Alumni couple donate major gift for student center at KU

Wed, 04/17/2013

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LAWRENCE — Students at the University of Kansas will benefit from a new center to be built on Naismith Drive, thanks to a leadership gift from KU alumni Paul and Katherine DeBruce, of Mission Hills.

The three-story center will provide much-needed dining and meeting facilities for students, faculty and visitors on the south part of campus. Moreover, it will become the permanent home of James Naismith’s original "Rules of Basket Ball" and will be connected to the northeast corner of historic Allen Fieldhouse.

The facility, which will be named the DeBruce Center, will be funded solely from private gifts and is estimated to cost $18 million. KU Endowment is working to complete funding for the 31,000-square-foot center; construction is expected to begin this year.

Paul and Katherine DeBruce graduated from KU in 1973. Katherine earned a bachelor’s degree in journalism, and Paul earned a bachelor’s degree in business administration.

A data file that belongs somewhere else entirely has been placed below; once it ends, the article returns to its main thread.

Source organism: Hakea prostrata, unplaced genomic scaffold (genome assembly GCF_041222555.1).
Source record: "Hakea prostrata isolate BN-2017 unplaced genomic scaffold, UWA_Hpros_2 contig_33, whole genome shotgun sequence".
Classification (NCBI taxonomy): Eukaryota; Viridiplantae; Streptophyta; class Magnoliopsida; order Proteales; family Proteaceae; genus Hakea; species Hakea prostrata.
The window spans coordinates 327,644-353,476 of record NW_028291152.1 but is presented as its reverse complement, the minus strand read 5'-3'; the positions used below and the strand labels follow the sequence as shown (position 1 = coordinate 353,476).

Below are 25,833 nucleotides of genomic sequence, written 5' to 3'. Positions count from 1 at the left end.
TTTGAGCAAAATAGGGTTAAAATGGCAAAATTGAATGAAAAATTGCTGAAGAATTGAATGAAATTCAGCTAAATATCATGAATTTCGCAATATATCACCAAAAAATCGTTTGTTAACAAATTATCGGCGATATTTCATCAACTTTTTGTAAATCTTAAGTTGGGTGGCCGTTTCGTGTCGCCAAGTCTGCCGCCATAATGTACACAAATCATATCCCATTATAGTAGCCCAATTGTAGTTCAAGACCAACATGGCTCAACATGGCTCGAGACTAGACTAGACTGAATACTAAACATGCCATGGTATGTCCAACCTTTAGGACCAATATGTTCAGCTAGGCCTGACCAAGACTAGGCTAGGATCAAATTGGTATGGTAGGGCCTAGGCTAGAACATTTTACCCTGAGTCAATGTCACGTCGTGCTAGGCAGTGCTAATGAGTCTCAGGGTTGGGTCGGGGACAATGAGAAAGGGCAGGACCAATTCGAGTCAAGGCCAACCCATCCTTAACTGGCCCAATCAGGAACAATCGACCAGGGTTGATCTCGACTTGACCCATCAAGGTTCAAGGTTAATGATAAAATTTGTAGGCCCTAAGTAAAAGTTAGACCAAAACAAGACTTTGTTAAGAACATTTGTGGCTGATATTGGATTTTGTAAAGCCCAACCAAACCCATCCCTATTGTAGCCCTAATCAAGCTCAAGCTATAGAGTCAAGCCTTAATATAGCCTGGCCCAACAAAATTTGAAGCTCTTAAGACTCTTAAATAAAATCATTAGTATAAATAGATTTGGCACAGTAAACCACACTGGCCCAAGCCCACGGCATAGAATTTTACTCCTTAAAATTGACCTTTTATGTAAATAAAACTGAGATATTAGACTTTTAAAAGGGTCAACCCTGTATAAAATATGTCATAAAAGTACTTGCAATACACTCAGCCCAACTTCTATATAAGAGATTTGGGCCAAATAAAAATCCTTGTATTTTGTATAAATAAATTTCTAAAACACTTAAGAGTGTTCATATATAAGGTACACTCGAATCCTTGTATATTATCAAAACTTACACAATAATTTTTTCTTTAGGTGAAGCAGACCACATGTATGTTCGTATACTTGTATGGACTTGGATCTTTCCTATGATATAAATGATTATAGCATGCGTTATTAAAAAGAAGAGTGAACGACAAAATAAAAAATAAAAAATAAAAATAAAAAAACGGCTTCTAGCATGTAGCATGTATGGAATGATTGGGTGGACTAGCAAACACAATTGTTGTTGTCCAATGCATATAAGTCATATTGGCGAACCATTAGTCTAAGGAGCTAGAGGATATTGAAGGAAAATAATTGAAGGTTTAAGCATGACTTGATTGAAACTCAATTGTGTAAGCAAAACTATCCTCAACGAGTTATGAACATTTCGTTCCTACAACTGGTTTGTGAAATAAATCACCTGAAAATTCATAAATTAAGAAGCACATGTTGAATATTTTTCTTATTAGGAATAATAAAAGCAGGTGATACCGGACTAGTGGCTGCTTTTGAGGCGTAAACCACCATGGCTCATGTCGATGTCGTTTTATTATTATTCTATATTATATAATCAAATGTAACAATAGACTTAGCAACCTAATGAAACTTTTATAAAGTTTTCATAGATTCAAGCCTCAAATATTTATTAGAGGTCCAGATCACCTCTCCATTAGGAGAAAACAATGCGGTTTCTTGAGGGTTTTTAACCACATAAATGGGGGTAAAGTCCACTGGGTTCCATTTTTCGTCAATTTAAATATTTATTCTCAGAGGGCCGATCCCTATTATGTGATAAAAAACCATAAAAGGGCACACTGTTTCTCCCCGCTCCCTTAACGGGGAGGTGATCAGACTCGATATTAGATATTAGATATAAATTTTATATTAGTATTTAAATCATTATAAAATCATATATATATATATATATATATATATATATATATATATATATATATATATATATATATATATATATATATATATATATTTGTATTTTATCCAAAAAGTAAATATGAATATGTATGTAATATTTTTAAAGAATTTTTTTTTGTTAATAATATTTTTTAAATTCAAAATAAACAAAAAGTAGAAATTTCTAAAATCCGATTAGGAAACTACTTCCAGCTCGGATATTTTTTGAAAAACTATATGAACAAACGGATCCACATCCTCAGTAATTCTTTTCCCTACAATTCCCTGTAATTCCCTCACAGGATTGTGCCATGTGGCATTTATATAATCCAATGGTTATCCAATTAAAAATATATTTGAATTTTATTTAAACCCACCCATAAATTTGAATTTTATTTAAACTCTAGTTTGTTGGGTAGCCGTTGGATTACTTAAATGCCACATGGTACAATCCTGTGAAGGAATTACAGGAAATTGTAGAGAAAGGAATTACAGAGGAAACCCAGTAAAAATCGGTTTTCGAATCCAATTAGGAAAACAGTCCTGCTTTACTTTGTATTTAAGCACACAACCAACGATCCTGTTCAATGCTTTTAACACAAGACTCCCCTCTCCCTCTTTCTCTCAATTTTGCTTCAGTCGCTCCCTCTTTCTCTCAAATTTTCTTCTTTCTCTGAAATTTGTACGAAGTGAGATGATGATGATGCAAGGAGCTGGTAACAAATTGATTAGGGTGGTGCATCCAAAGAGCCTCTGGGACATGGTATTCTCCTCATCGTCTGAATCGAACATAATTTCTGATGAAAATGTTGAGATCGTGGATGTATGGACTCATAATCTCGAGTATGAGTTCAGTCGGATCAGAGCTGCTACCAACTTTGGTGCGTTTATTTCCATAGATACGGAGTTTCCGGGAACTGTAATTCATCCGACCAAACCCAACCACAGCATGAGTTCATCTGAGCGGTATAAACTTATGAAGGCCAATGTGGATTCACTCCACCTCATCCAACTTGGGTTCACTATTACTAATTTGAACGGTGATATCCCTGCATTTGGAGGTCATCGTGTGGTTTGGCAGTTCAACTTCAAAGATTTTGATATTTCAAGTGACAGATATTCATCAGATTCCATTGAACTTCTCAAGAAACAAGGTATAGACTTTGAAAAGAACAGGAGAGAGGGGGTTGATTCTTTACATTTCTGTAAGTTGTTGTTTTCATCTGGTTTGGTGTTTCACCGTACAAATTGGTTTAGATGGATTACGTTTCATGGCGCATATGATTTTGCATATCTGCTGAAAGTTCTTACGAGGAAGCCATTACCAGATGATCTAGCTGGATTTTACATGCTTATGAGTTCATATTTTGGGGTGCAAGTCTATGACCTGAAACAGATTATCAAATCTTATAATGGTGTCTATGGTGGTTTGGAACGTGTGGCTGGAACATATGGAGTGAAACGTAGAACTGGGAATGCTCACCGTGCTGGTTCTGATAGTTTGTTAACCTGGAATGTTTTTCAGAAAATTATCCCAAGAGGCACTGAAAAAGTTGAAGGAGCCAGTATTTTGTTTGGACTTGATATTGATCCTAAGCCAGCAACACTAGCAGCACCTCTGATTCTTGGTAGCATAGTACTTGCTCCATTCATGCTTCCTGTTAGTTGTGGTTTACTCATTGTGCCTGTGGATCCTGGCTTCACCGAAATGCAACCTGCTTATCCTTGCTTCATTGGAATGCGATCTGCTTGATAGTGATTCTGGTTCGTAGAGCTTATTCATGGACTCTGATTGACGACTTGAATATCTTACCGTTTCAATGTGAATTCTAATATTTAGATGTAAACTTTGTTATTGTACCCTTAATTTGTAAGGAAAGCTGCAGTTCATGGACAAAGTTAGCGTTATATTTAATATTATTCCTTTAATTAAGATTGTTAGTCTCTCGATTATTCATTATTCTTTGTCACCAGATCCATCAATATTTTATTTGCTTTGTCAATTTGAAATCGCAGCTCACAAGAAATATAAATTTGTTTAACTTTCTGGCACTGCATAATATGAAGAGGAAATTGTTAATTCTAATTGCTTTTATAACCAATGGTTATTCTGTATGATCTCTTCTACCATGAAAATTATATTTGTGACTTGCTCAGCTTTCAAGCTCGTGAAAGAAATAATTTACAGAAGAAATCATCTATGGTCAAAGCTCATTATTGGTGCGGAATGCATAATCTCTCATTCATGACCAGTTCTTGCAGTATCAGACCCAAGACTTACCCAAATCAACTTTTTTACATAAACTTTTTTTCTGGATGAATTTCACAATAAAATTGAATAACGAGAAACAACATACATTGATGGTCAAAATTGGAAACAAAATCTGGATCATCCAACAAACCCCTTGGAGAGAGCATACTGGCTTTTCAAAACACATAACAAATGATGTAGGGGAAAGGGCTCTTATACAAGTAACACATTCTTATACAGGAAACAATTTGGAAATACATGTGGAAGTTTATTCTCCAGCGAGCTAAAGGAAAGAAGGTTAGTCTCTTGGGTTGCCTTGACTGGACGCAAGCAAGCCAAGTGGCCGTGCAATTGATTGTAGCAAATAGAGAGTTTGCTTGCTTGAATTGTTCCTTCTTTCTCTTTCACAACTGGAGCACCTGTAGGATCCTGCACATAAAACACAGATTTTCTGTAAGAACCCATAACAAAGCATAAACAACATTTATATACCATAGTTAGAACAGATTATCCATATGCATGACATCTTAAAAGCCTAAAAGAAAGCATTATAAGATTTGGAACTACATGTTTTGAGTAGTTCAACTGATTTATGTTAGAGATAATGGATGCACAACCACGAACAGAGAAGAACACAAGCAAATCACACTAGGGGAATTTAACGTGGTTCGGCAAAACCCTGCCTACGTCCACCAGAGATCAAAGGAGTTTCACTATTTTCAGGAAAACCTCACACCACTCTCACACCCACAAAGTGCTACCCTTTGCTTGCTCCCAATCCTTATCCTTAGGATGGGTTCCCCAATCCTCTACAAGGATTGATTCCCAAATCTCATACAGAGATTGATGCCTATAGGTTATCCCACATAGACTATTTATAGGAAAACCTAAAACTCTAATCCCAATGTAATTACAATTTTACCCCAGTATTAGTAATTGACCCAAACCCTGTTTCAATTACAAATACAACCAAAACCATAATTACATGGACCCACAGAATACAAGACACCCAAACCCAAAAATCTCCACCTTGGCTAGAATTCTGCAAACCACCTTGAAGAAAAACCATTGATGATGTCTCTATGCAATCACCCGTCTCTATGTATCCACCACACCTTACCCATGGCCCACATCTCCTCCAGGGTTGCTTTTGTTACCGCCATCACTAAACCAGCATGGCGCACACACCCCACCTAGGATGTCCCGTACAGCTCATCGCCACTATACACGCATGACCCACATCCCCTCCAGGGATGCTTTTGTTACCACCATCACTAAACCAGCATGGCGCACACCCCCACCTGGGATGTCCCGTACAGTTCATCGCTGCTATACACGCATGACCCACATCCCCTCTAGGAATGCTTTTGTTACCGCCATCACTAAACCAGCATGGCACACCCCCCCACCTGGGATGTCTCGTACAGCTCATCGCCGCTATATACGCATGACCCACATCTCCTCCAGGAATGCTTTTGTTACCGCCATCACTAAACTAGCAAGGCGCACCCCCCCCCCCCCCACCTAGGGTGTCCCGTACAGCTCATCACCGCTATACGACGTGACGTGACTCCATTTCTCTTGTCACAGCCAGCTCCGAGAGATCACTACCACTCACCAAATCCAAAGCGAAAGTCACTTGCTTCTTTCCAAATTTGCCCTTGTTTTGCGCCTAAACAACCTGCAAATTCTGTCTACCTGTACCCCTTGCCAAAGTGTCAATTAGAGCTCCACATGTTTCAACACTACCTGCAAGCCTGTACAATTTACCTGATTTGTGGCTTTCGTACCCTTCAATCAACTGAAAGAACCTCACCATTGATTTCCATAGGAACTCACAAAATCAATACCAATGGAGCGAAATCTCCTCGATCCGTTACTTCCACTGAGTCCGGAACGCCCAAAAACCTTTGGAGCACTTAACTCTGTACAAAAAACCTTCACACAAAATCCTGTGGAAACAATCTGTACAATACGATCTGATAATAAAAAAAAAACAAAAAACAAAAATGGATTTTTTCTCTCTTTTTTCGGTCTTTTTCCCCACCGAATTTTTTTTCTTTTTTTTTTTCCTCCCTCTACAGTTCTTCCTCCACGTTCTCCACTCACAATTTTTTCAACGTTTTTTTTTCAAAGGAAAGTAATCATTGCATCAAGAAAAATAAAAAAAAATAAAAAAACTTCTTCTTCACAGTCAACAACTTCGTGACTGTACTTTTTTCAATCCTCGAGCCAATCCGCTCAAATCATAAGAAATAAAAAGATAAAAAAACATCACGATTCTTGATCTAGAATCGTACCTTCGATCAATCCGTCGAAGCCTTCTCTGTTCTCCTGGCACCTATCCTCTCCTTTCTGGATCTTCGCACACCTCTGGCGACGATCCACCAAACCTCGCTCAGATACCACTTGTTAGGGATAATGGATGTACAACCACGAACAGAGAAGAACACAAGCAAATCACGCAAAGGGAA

“Katherine and I are excited and lucky to be a part of this new facility at KU,” said Paul DeBruce. “Our years on the Hill helped provide a foundation for each of us to be successful and give back to our community. Part of that experience was academic, but a lot of it included the many friends we made there and the fond memories of attending basketball games at Allen Fieldhouse. We hope the new center will be a place on campus that students and faculty will want to come to and enjoy. It will be a meeting place for friends and a place to further honor KU traditions.”

KU alumnus David Booth and his wife, Suzanne Deal Booth, of Austin, Texas, purchased Naismith’s original basketball rules at an auction and offered to display the document at the university. The purchase became a catalyst for the university to plan construction of this new center.

"This entire project is made possible through the generosity of KU's friends and supporters. Thanks to Paul and Katherine, the DeBruce Center will be an outstanding place for the KU community to gather and will provide the university with a space to welcome visitors and fans," said Chancellor Bernadette Gray-Little.